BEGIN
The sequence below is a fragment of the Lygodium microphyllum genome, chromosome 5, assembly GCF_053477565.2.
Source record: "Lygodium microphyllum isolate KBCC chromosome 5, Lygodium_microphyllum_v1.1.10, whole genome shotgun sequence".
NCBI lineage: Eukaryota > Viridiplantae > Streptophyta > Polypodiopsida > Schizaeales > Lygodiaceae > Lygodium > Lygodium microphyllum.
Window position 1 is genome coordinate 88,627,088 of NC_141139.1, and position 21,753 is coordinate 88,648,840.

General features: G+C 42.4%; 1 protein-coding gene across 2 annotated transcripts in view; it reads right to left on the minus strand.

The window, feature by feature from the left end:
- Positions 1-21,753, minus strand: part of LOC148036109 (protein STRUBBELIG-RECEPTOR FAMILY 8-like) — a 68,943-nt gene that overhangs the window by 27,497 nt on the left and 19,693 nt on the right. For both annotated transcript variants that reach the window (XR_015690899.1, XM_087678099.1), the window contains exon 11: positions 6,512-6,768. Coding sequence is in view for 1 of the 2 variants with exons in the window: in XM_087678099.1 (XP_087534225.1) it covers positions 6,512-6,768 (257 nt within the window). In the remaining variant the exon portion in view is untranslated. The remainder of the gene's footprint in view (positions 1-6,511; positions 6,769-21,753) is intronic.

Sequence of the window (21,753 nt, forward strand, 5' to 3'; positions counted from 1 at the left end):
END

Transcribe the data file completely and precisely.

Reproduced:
The sequence below is a fragment of the Lygodium microphyllum genome, chromosome 5, assembly GCF_053477565.2.
Source record: "Lygodium microphyllum isolate KBCC chromosome 5, Lygodium_microphyllum_v1.1.10, whole genome shotgun sequence".
NCBI lineage: Eukaryota > Viridiplantae > Streptophyta > Polypodiopsida > Schizaeales > Lygodiaceae > Lygodium > Lygodium microphyllum.
Window position 1 is genome coordinate 88,627,088 of NC_141139.1, and position 21,753 is coordinate 88,648,840.

General features: G+C 42.4%; 1 protein-coding gene across 2 annotated transcripts in view; it reads right to left on the minus strand.

The window, feature by feature from the left end:
- Positions 1-21,753, minus strand: part of LOC148036109 (protein STRUBBELIG-RECEPTOR FAMILY 8-like) — a 68,943-nt gene that overhangs the window by 27,497 nt on the left and 19,693 nt on the right. For both annotated transcript variants that reach the window (XR_015690899.1, XM_087678099.1), the window contains exon 11: positions 6,512-6,768. Coding sequence is in view for 1 of the 2 variants with exons in the window: in XM_087678099.1 (XP_087534225.1) it covers positions 6,512-6,768 (257 nt within the window). In the remaining variant the exon portion in view is untranslated. The remainder of the gene's footprint in view (positions 1-6,511; positions 6,769-21,753) is intronic.

Sequence of the window (21,753 nt, forward strand, 5' to 3'; positions counted from 1 at the left end):